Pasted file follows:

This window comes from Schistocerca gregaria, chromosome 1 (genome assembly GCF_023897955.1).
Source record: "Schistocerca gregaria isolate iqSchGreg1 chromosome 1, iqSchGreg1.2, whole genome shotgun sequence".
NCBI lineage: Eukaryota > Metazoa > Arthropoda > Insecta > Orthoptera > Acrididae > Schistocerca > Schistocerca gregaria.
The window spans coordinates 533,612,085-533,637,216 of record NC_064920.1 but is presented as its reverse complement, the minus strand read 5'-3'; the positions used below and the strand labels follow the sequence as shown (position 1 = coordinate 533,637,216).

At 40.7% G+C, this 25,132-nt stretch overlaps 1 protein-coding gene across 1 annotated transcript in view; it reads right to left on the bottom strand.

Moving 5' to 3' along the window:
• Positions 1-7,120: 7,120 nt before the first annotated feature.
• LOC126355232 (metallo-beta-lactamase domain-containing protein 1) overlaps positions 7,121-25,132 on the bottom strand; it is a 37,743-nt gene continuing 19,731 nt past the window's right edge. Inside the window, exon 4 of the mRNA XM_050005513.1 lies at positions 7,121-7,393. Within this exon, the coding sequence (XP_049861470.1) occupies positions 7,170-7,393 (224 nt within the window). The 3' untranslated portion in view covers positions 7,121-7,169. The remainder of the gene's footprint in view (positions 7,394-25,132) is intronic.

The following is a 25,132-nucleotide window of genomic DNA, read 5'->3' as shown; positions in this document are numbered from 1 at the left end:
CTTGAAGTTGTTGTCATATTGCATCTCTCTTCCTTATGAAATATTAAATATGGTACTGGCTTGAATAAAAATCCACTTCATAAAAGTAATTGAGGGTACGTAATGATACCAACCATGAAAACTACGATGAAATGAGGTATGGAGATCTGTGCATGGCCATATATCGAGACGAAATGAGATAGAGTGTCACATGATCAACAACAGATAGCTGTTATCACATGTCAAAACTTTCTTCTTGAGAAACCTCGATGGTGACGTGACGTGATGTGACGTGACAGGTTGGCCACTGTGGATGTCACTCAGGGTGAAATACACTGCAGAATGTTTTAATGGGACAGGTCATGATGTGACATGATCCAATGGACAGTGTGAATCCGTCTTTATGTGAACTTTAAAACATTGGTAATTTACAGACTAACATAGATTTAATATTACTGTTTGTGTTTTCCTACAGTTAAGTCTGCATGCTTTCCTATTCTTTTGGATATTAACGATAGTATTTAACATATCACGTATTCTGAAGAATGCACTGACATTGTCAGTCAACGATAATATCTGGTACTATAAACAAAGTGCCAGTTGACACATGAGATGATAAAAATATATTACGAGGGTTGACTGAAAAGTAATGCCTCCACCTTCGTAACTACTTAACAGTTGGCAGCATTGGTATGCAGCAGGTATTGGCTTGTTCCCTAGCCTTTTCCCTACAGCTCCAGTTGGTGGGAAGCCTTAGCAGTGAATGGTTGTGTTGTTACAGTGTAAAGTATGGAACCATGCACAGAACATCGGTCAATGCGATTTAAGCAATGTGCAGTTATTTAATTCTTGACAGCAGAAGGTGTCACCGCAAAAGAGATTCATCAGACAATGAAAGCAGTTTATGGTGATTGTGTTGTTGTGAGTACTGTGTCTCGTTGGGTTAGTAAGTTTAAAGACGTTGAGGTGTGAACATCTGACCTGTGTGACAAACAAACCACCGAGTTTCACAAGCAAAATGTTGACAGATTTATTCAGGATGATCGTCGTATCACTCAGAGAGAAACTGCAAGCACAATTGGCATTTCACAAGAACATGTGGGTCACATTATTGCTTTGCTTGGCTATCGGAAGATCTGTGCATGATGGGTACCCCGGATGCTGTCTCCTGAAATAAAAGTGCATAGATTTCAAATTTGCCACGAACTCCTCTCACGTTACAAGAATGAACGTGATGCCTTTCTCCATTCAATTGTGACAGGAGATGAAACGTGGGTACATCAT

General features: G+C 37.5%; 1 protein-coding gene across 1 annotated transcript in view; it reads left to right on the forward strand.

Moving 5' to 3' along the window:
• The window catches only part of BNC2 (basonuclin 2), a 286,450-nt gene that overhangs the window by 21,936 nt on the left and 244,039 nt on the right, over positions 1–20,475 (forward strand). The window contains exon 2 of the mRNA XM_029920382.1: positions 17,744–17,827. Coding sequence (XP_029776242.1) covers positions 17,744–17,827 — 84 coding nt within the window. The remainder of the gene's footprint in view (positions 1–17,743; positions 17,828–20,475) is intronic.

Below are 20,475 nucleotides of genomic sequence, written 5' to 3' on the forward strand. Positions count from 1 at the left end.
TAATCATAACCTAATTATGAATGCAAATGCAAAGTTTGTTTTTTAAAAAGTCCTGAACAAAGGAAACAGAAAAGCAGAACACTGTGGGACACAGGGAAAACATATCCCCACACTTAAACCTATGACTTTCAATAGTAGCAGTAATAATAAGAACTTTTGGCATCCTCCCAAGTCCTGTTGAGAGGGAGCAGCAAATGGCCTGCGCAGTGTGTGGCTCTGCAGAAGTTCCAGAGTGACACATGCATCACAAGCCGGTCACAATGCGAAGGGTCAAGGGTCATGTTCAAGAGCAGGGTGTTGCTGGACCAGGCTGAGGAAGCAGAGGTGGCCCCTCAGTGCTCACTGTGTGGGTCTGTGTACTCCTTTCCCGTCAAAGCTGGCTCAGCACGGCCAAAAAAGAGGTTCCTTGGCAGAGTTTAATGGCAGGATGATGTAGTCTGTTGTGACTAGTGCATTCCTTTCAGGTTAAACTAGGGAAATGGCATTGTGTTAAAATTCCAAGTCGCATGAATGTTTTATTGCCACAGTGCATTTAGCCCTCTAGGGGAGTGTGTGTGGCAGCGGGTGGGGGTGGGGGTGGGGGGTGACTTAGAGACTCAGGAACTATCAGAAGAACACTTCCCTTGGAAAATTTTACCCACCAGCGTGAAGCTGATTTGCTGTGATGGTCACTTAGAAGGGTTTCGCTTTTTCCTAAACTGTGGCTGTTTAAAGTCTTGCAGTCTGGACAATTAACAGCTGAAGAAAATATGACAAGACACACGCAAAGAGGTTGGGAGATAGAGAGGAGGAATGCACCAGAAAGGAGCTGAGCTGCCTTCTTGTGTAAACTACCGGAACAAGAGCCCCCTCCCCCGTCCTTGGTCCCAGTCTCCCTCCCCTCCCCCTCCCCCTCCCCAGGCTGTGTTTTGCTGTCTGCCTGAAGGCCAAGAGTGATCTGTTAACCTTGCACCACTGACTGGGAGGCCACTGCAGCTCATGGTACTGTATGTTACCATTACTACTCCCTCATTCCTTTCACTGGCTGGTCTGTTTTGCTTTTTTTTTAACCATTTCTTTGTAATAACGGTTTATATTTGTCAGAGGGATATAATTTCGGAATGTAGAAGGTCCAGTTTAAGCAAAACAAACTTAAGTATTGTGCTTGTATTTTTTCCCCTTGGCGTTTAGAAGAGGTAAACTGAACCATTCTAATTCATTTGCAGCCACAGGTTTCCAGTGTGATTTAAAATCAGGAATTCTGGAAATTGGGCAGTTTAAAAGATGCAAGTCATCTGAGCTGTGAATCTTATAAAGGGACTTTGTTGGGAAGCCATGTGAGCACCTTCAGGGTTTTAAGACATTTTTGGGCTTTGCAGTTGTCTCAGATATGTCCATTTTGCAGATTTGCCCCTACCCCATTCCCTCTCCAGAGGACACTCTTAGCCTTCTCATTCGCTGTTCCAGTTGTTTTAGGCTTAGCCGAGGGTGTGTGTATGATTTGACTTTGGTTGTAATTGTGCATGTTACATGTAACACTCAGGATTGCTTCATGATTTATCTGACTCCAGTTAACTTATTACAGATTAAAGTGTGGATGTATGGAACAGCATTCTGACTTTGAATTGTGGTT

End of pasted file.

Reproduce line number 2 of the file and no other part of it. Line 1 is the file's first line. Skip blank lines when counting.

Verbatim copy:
Source record: "Schistocerca gregaria isolate iqSchGreg1 chromosome 1, iqSchGreg1.2, whole genome shotgun sequence".